Exchange rate management is irrational and based on the view held by Mugabe that the countries problems are external in origin and that "no country has ever gone bankrupt on the basis of its borrowings". The official exchange rate remains 55 to 1, while the rate used for most official transactions is 824 to 1. The exchange rate mechanism remains the principle means for both the looting of state assets and the externalisation of funds in favour of the ruling elite.
The 2004 budget is due to be presented on the 20th November. No major shifts
in policy are expected despite claims that a "recovery program" is being implemented. Exchange rate policies will remain as they are and interest rates are also not expected to rise significantly above their present level (in the private sector rates are about 130 per cent per annum, in the public sector, somewhat lower).
As a result we can expect borrowings to again make up the majority of State income for the year (in 2003 up to 70 per cent of all state expenditure was funded by borrowings). It has become more and more difficult for the parastatals to operate under the burden of their huge debts and this will inhibit their activities in the year.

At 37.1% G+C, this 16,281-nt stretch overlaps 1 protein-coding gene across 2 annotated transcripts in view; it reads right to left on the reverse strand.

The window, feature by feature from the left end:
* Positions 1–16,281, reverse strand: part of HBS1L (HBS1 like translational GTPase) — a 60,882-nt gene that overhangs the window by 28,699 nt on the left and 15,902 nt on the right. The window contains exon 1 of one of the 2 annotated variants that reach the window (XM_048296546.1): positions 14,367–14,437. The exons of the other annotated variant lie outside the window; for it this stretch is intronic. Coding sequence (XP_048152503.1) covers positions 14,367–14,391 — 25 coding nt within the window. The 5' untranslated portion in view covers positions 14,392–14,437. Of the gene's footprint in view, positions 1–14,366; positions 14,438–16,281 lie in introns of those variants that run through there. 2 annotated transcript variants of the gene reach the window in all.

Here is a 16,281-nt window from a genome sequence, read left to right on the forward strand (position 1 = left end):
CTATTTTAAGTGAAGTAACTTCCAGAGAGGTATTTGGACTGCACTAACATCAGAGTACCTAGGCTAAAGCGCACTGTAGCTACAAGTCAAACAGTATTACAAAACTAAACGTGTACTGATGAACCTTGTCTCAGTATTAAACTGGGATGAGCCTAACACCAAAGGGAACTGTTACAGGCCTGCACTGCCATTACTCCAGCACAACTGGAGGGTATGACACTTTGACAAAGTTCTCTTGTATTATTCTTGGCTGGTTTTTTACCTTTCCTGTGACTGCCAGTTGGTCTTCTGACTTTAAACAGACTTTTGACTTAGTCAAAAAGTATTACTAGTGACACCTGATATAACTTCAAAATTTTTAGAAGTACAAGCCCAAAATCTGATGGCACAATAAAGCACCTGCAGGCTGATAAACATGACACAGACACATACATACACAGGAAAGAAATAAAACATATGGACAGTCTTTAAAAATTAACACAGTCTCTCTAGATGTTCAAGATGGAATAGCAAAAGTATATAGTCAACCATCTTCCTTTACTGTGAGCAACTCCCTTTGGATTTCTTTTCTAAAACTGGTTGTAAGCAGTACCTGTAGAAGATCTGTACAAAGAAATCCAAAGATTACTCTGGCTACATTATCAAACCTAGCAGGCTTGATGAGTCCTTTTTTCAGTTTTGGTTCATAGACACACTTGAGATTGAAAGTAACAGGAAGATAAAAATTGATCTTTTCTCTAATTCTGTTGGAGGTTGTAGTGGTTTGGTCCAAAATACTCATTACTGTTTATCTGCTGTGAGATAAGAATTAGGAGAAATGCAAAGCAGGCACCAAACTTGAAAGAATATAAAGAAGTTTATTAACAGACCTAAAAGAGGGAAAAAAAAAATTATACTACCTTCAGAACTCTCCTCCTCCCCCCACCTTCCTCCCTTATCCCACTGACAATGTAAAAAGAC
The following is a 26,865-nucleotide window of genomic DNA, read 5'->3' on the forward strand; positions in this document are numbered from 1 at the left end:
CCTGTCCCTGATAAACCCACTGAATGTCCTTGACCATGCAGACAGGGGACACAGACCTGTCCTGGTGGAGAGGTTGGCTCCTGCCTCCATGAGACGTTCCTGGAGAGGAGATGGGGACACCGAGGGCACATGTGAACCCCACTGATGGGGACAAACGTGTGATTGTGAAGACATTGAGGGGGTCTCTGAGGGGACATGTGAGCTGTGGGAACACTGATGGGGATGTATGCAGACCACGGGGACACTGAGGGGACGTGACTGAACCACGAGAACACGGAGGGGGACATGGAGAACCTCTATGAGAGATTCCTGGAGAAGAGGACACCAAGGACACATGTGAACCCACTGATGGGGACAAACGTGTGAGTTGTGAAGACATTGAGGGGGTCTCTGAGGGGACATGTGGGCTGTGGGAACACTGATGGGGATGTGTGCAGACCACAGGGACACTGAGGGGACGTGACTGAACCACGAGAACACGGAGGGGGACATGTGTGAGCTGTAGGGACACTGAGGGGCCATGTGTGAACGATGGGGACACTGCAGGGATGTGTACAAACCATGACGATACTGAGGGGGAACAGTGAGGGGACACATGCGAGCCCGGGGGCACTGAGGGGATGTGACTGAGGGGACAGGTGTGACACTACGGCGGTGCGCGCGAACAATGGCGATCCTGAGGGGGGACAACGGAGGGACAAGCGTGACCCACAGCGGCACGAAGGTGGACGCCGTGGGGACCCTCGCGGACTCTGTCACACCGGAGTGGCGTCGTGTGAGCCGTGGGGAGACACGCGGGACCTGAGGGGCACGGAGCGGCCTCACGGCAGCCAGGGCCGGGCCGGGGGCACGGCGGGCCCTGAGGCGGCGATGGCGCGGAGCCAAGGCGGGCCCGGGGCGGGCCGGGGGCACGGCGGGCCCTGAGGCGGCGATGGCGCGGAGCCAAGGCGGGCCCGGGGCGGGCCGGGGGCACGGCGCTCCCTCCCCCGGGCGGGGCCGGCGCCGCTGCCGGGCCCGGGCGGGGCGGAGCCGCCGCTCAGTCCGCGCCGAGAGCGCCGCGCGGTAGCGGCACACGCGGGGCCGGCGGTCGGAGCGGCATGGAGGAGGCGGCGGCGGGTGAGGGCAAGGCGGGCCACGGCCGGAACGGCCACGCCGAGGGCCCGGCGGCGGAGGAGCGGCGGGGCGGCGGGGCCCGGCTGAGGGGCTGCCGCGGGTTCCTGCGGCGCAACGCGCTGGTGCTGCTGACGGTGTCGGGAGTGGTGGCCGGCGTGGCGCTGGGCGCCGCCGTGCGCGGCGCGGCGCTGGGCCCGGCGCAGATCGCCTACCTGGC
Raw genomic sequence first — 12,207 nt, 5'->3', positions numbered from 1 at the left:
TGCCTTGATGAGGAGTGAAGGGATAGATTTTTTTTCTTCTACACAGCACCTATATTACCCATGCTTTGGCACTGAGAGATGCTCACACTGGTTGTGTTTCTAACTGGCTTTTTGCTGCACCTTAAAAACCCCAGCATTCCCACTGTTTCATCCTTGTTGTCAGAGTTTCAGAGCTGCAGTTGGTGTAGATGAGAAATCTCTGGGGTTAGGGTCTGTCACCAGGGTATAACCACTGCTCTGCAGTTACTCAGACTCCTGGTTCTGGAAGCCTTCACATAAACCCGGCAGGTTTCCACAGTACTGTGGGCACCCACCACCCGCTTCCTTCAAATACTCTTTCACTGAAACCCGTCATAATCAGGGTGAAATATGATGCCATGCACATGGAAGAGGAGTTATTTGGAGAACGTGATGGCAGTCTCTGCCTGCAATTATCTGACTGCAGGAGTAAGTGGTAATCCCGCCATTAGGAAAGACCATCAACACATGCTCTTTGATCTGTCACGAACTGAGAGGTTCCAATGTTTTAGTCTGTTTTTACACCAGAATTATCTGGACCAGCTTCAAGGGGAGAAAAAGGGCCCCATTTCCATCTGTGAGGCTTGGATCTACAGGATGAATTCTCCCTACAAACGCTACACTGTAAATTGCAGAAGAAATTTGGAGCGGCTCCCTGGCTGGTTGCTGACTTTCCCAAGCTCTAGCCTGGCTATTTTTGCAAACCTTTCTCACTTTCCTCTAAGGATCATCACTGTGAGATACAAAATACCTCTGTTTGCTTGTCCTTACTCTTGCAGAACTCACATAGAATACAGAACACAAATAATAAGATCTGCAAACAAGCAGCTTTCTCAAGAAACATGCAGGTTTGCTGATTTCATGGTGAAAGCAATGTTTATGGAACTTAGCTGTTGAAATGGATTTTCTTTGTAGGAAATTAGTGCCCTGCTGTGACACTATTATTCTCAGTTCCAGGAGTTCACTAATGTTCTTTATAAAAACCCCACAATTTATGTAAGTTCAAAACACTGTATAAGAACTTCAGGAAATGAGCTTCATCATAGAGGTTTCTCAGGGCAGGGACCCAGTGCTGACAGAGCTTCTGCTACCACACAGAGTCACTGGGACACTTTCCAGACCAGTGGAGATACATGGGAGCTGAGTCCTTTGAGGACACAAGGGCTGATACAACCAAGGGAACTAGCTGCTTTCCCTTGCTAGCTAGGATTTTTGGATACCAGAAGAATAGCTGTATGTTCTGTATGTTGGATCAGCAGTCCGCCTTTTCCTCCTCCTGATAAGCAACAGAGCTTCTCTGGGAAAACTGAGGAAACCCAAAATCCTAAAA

Unless there is a dramatic turn in political events leading to a normalization of relations with the rest of the world, there seems little reason to expect any sort of recovery in 2004. The decline in the GDP in 2003 is expected to reach 15 per cent (up from 12.8% in 2002) and may stabilise a bit - nevertheless it seems likely that the GDP will continue to decline in 2004. Inflation will remain at high levels and the downwards spiral in all social indicators can be expected to continue - may even accelerate.